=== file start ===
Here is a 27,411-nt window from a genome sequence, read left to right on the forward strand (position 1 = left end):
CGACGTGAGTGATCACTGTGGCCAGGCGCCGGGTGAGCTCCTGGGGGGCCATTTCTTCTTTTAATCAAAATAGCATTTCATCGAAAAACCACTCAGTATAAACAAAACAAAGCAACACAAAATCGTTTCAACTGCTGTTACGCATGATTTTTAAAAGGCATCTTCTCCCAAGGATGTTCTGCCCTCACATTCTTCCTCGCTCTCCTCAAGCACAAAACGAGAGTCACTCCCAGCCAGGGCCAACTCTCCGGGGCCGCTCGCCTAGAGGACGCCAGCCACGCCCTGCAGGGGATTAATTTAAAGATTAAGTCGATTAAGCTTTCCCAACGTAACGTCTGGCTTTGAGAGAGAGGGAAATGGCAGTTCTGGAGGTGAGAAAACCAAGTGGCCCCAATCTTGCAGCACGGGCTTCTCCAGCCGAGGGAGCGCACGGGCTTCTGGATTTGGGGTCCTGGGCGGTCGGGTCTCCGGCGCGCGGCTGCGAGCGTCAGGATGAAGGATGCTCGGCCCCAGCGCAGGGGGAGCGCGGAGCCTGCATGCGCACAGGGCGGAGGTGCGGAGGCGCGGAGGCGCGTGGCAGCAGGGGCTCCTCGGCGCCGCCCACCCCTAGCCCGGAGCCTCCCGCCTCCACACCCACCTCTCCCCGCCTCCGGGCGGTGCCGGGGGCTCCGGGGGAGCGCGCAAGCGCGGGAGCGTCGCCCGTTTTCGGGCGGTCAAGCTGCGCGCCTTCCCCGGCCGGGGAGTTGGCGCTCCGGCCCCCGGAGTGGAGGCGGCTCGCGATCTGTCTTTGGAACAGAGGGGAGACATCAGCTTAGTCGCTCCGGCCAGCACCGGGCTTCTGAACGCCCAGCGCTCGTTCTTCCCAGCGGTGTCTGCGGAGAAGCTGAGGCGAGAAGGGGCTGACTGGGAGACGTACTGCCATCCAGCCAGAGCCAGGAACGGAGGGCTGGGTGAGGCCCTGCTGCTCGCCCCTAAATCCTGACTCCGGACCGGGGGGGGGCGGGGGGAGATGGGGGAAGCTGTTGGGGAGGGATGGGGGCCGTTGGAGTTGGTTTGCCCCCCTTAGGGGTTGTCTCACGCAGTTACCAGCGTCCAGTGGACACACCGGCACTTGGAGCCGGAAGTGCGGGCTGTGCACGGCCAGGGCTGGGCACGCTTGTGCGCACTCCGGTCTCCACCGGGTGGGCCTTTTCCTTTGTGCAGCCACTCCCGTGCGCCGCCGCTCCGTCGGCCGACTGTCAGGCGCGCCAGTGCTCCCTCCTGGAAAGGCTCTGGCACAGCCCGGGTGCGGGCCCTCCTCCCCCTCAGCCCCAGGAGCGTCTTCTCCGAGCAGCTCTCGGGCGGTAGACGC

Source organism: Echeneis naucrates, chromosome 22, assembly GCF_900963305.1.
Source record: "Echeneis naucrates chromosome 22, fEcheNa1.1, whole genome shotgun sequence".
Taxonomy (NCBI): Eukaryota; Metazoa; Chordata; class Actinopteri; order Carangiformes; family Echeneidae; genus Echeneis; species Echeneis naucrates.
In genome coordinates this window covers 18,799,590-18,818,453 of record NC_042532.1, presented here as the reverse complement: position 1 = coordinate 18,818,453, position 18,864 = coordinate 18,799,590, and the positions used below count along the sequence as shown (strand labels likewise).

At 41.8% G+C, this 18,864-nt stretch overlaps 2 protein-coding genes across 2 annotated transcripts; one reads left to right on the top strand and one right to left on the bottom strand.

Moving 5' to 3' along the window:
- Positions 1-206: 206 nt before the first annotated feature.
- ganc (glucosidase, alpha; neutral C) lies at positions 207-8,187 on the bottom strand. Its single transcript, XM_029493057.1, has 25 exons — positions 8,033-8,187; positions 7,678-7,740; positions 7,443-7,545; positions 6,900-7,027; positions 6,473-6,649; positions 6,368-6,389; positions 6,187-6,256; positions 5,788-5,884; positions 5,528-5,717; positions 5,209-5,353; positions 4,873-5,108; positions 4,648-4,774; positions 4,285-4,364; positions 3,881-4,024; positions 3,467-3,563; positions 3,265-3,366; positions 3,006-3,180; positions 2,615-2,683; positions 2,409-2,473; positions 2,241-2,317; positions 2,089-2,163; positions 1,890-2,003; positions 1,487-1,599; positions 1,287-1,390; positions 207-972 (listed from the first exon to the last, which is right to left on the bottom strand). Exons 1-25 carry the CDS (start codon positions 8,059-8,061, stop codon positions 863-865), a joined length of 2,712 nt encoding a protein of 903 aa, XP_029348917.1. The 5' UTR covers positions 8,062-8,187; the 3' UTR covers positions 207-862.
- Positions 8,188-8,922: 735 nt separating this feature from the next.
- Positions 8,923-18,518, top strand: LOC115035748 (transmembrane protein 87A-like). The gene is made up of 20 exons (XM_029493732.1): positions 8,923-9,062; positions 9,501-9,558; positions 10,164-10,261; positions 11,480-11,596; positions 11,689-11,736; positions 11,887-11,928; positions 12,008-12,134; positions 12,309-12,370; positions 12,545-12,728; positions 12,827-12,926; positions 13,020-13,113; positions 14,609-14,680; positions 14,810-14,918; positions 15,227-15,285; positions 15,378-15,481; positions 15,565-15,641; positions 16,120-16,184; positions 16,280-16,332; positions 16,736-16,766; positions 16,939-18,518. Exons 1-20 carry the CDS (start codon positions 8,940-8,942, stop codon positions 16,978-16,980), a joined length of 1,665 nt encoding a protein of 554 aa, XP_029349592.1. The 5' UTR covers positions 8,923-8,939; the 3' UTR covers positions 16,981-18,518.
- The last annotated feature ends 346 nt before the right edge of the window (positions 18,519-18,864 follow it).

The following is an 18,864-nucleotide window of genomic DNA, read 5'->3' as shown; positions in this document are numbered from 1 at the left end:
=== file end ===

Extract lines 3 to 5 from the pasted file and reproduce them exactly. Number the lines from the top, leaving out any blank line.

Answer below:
Source organism: Echeneis naucrates, chromosome 22, assembly GCF_900963305.1.
Source record: "Echeneis naucrates chromosome 22, fEcheNa1.1, whole genome shotgun sequence".
Taxonomy (NCBI): Eukaryota; Metazoa; Chordata; class Actinopteri; order Carangiformes; family Echeneidae; genus Echeneis; species Echeneis naucrates.